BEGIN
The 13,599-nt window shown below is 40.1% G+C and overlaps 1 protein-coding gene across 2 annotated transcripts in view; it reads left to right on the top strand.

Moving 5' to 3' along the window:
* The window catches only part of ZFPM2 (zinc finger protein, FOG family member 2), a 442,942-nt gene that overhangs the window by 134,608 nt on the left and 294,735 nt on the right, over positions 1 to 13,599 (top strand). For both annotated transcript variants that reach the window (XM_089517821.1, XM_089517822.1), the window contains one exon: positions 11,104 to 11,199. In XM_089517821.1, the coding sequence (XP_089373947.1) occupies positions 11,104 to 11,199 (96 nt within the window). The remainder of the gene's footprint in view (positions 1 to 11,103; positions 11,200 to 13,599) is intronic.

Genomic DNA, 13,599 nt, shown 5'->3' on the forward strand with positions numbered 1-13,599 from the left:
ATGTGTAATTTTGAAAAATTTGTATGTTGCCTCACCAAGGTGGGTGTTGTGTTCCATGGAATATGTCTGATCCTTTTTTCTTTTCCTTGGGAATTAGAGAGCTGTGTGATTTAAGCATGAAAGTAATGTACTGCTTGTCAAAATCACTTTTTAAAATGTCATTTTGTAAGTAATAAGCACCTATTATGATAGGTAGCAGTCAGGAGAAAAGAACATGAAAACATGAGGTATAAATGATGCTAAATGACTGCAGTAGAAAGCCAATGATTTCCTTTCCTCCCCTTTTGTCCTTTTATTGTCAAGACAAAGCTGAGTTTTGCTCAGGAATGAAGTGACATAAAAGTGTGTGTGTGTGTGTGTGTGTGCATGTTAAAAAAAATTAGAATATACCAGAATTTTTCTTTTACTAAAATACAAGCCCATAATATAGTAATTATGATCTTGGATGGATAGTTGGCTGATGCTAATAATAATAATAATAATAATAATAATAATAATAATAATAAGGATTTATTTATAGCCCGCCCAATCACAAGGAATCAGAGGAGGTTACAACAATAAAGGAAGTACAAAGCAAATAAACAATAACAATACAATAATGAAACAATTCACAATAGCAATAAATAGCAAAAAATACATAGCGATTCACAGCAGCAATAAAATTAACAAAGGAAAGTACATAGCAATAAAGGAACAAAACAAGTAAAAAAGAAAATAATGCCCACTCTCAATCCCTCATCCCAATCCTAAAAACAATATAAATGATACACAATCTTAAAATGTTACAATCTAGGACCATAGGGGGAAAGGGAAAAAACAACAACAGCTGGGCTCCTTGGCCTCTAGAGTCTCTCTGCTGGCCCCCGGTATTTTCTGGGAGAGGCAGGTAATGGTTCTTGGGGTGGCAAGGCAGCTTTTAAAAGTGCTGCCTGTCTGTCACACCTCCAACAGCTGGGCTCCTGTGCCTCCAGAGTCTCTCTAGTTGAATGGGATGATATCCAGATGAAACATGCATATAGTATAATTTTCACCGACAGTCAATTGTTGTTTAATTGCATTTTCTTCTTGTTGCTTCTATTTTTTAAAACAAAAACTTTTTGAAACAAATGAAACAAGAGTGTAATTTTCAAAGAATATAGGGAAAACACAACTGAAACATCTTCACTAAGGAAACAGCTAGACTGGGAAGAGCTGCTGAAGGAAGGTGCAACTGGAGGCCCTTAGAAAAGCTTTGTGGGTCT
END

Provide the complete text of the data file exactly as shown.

The 13,599-nt window shown below is 40.1% G+C and overlaps 1 protein-coding gene across 2 annotated transcripts in view; it reads left to right on the top strand.

Moving 5' to 3' along the window:
* The window catches only part of ZFPM2 (zinc finger protein, FOG family member 2), a 442,942-nt gene that overhangs the window by 134,608 nt on the left and 294,735 nt on the right, over positions 1 to 13,599 (top strand). For both annotated transcript variants that reach the window (XM_089517821.1, XM_089517822.1), the window contains one exon: positions 11,104 to 11,199. In XM_089517821.1, the coding sequence (XP_089373947.1) occupies positions 11,104 to 11,199 (96 nt within the window). The remainder of the gene's footprint in view (positions 1 to 11,103; positions 11,200 to 13,599) is intronic.

Genomic DNA, 13,599 nt, shown 5'->3' on the forward strand with positions numbered 1-13,599 from the left:
ATGTGTAATTTTGAAAAATTTGTATGTTGCCTCACCAAGGTGGGTGTTGTGTTCCATGGAATATGTCTGATCCTTTTTTCTTTTCCTTGGGAATTAGAGAGCTGTGTGATTTAAGCATGAAAGTAATGTACTGCTTGTCAAAATCACTTTTTAAAATGTCATTTTGTAAGTAATAAGCACCTATTATGATAGGTAGCAGTCAGGAGAAAAGAACATGAAAACATGAGGTATAAATGATGCTAAATGACTGCAGTAGAAAGCCAATGATTTCCTTTCCTCCCCTTTTGTCCTTTTATTGTCAAGACAAAGCTGAGTTTTGCTCAGGAATGAAGTGACATAAAAGTGTGTGTGTGTGTGTGTGTGTGCATGTTAAAAAAAATTAGAATATACCAGAATTTTTCTTTTACTAAAATACAAGCCCATAATATAGTAATTATGATCTTGGATGGATAGTTGGCTGATGCTAATAATAATAATAATAATAATAATAATAATAATAATAATAAGGATTTATTTATAGCCCGCCCAATCACAAGGAATCAGAGGAGGTTACAACAATAAAGGAAGTACAAAGCAAATAAACAATAACAATACAATAATGAAACAATTCACAATAGCAATAAATAGCAAAAAATACATAGCGATTCACAGCAGCAATAAAATTAACAAAGGAAAGTACATAGCAATAAAGGAACAAAACAAGTAAAAAAGAAAATAATGCCCACTCTCAATCCCTCATCCCAATCCTAAAAACAATATAAATGATACACAATCTTAAAATGTTACAATCTAGGACCATAGGGGGAAAGGGAAAAAACAACAACAGCTGGGCTCCTTGGCCTCTAGAGTCTCTCTGCTGGCCCCCGGTATTTTCTGGGAGAGGCAGGTAATGGTTCTTGGGGTGGCAAGGCAGCTTTTAAAAGTGCTGCCTGTCTGTCACACCTCCAACAGCTGGGCTCCTGTGCCTCCAGAGTCTCTCTAGTTGAATGGGATGATATCCAGATGAAACATGCATATAGTATAATTTTCACCGACAGTCAATTGTTGTTTAATTGCATTTTCTTCTTGTTGCTTCTATTTTTTAAAACAAAAACTTTTTGAAACAAATGAAACAAGAGTGTAATTTTCAAAGAATATAGGGAAAACACAACTGAAACATCTTCACTAAGGAAACAGCTAGACTGGGAAGAGCTGCTGAAGGAAGGTGCAACTGGAGGCCCTTAGAAAAGCTTTGTGGGTCT